Published on October 26, 2007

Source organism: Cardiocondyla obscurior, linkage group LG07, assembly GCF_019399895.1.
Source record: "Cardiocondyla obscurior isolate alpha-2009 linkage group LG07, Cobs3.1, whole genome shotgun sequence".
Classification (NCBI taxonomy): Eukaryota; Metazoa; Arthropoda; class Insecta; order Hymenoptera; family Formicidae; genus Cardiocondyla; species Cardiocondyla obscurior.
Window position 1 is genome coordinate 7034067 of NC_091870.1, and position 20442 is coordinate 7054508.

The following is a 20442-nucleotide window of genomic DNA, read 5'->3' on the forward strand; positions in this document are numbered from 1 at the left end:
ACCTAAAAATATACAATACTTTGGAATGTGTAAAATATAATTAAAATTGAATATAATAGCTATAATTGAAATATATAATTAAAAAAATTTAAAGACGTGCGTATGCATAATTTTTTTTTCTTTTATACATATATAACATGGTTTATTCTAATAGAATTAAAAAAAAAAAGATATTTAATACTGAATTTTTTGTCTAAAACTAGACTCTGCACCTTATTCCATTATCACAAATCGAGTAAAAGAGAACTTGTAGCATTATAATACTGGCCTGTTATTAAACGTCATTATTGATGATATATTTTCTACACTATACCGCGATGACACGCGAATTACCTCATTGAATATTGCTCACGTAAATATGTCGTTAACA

Shipments of Russian Oil via the Baltic Sea: A source of integration or disintegration in Europe? : Shipments of Russian Oil via the Baltic Sea: A source of integration or disintegration in Europe? Prof. Kari Liuhto Director Pan-European Institute (PEI) Turku School of Economics and B. A. www.tukkk.fi/pei/e Nelijärve 22.5.2004 Pan-European Institute (PEI): Pan-European Institute (PEI) PEI was founded in 1998, when two institutes were merged: - Institute for East-West Trade (est. 1987) - Institute for European Studies (est. 1989) PEI is one of the leading academic research centres in its field in Northern Europe Core Activities: Core Activities PEI conducts high-quality academic and applied research PEI monitors economic development in the Baltic Sea Rim and Russia PEI provides education and training PEI carries out projects funded by several organisations Research Focus: Research Focus Economic and business development in the Baltic Sea region Economic relations between the EU and Russia FDI inflow and outflow from Russia Regional development in Wider Europe SME development in eastern regions of the EU and countries bordering the Union in the East Economic Monitoring: Economic Monitoring Currently PEI executes three monitoring activities: Bimonthly review on the Baltic States and Poland Biannual review on the Kaliningrad region Weekly business reporting concerning the Kaliningrad region and St. Petersburg New monitoring activity concerning Russia will be introduced in June 2004 The role of the PEI in providing economic information: The role of the PEI in providing economic information Operation philosophy: Objective (neutral) Transparent (website) Fast (electronic mailing) Free of charge (most of services) Events (high-level conferences) Frequent (several monitoring activities) Education and training (academic and applied in-house) Visit -> http://www.tukkk.fi/pei/e Development of Russian economy (GDP)GDP 2003 was $ 434 bn (MP) or $ 1450 bn (PPP)a third of the growth due to high oil price in 2003: Development of Russian economy (GDP) GDP 2003 was $ 434 bn (MP) or $ 1450 bn (PPP) a third of the growth due to high oil price in 2003 Sources: Bank of Finland Russia’s Foreign Trade(EU25 accounts for ~ 50%): Russia’s Foreign Trade (EU25 accounts for ~ 50%) Source: Bank of Finland Russia’s export structure in 2003: Russia’s export structure in 2003 Source: Bank of Finland Russia – an oil economy: Russia – an oil economy * reserves 5-10% of world (P/R-ratio 22) * oil and gas ~ 25% of GDP (WP) * over 50% of extracted oil exported * 2nd largest exporter of oil in the world * over 50% of Russia’s oil exports arrive in the EU Russian oil producers in 2004: Russian oil producers in 2004 Source: Troika Dialog Slide12: Source: EU Slide13: Source: EU Russia’s crude exports in 2002: Russia’s crude exports in 2002 Source: Russian Petroleum Investor Oil transportation in the Gulf of Finland: Oil transportation in the Gulf of Finland Source: SYKE (2003) Some oil terminals in the Russia territory of the Baltic Sea Rim : Some oil terminals in the Russia territory of the Baltic Sea Rim Planned capacity Primorsk up to 70 mt (by the end of the decade) St. Petersburg 16 mt (by 2005-2006) Bukhta Batareinaya 6-15 mt (by the end of 2004) Vysotsk 5-11 mt (by the end of 2004) Vyborg 1 mt (extension open) Ust-Luga 5-6 mt (by 2010) Vistino up to 10 mt Kaliningrad up to 10 mt By the end of the decade, probably over 100 million tonnes Conclusion: Conclusion Russian oil shipments via the BS grow (risks grow) (Murmansk pipe uncertain – Arkangelsk port ?) Safety and stricter control measures needed (VTMIS, double-hulled ships, on spot sanctions) Public awareness in Russia should be influenced Closer EU-Russian co-operation required Team play among Baltic countries Epilogue: Epilogue Russian oil is a source of integration in Europe, if it does not represent an environmental threat in the Baltic Sea or elsewhere and if it is not used as a political instrument to obtain conservative goals of Russian foreign policy.